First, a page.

"I had no idea I was going to get fired over it," adds Williams, who notes that, while he did not need the cash, he "wanted to work. I was told [by Tiger] after U.S. Open that I no longer had a job and it’s as simple as that."
Williams says he harbors "disappointment" over Woods’ claims that he canned the caddie at the AT&T.
"He didn’t. He fired me over the phone after the U.S. Open," claims Williams. "I went to the AT&T knowing I didn’t have a job [with Tiger]. That’s just the fact.
"The conversation wasn’t that heated, but I knew he was upset and I tried to explain my side," he says about not wanting to lay about, "not knowing when you’re going to work."
During the wide-ranging sit-down with Wacker, Williams expounds on a variety of other matters, including the disparity in personalities of his high-profile patrons.
"Adam is not as intense," Williams observes. "The fuel burns in every player out here, but what you see from the outside is different from Adam than it is from Tiger. Adam is more relaxed about things, while if it ain’t going Tiger’s way it can be a tough walk some days."
He also reveals that, were it not for Woods sounding him out in 1999 about hiring on after Mike "Fluff" Cowans got the Tiger heave-ho, Williams might have quit the game back in 2000. Williams recounts that, despite Woods having routed the field at Augusta in 1997, he "wasn’t 100 percent sure" he would grab the job.
"He’d won the Masters, yes, but you don’t know how you’re going to get on with a guy," says Williams, whom Woods hired "on the spot" after interviewing him in Orlando. The challenge of working alongside a go-for-broke player like Woods convinced him to enlist with Team Tiger.
Watching Woods, then still an amateur, attempt the impossible during 1996 practice round on a raw, damp morning at Augusta, certainly caught Williams’ attention.
"Tiger was a little nervous and hit a foul ball off the first tee," Williams says. "Then he got to the par-5 second hole -- none of the other three guys [Floyd, Norman, and Fred Couples] could even reach the fairway bunker, which was about 295 yards away at that time -- and he turns to his caddie and says, ‘Can I carry that trap?’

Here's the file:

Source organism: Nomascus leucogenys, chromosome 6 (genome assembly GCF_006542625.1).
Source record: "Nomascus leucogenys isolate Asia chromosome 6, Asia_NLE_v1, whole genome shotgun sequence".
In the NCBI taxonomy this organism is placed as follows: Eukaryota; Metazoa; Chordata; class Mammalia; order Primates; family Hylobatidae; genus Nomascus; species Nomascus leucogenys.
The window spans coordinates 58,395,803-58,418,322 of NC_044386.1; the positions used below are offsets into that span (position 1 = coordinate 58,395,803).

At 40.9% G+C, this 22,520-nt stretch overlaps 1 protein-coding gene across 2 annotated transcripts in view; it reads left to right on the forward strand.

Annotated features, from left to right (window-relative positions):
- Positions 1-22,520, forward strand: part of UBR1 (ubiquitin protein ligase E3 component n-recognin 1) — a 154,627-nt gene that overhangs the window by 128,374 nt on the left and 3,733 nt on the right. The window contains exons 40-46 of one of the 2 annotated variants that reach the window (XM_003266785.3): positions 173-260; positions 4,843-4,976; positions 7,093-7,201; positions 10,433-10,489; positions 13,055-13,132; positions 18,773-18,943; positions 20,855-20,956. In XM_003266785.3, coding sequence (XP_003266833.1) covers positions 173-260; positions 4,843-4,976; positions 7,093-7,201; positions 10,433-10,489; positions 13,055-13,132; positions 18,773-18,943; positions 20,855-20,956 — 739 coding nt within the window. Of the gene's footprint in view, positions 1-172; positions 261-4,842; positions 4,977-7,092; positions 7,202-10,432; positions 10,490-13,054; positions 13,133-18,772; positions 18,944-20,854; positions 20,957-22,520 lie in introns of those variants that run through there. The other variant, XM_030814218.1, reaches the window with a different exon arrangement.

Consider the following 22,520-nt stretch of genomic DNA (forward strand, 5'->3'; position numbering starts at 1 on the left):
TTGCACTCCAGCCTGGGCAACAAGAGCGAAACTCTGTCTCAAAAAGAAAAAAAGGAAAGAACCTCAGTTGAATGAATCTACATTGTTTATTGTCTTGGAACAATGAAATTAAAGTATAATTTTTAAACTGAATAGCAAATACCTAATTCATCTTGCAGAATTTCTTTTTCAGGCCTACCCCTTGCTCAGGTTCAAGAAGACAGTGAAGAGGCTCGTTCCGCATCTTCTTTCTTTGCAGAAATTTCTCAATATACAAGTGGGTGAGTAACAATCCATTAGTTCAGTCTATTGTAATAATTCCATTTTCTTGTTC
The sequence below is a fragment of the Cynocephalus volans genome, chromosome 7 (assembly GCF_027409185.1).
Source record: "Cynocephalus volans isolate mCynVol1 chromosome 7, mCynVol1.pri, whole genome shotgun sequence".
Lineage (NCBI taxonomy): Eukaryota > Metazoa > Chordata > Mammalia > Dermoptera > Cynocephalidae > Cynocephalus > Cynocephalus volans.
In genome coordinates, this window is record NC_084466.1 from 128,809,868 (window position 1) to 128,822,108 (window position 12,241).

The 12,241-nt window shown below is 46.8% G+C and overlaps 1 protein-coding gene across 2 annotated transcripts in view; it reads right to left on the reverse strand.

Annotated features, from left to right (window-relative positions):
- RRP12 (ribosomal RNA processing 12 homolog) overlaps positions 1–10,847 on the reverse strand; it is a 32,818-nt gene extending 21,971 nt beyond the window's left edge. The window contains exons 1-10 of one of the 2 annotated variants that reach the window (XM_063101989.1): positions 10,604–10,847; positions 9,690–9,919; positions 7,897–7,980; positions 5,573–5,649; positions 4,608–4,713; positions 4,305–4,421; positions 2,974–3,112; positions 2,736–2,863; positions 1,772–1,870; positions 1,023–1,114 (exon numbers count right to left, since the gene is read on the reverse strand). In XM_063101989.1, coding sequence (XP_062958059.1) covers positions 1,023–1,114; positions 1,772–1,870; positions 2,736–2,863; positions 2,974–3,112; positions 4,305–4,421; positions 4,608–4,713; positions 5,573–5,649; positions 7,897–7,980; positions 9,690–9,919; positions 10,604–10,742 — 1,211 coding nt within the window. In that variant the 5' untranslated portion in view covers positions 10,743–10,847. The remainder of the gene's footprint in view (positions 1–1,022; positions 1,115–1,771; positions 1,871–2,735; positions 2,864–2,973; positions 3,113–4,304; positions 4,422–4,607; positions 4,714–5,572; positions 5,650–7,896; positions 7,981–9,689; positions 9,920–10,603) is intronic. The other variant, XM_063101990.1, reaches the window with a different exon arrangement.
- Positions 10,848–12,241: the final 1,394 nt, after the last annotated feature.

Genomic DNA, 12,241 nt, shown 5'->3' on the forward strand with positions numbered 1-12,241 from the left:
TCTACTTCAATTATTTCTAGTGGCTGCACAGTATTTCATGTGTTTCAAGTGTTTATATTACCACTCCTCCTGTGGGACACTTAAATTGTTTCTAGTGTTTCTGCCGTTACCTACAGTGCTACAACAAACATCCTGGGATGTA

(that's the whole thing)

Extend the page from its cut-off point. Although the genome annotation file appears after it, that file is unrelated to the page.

"We all just looked at each other, like ‘What do you mean can you carry that trap?’ Tiger whipped it over the bunker and it was like, ‘Wow.’"
The rest, as they say, is pop history.
Not surprisingly, despite his post-victory crowing, that Firestone triumph was not the high point of Williams’ long career as a caddie; it was helping Scott read the putt that he canned to beat Angel Cabrera in the playoff to become the first Australian to win a Masters.
"Convincing Tiger to hit lob wedge instead of sand wedge on 18 at Torrey Pines in the final round of the 2008 U.S. Open was a big call, but it wasn’t like Tiger was trying to win his first major," Williams affirms. "Major championships are very hard to win -- Tiger made it look so easy, I don’t think a lot of people outside the game realized what he was doing. It ain’t that easy."
Were it not for Williams convincing Scott that the putt had far more break than he was seeing, Williams believes the nine-time official PGA Tour winner may still be in search of his first major.
"When Adam read the putt, I told him his read wasn’t close and it broke a lot more than he thought," Williams says. "I hadn’t seen the putt before but as I walked down the fairway the first thing I said to myself was ‘It’s quicker than you think and breaks more than you think.'"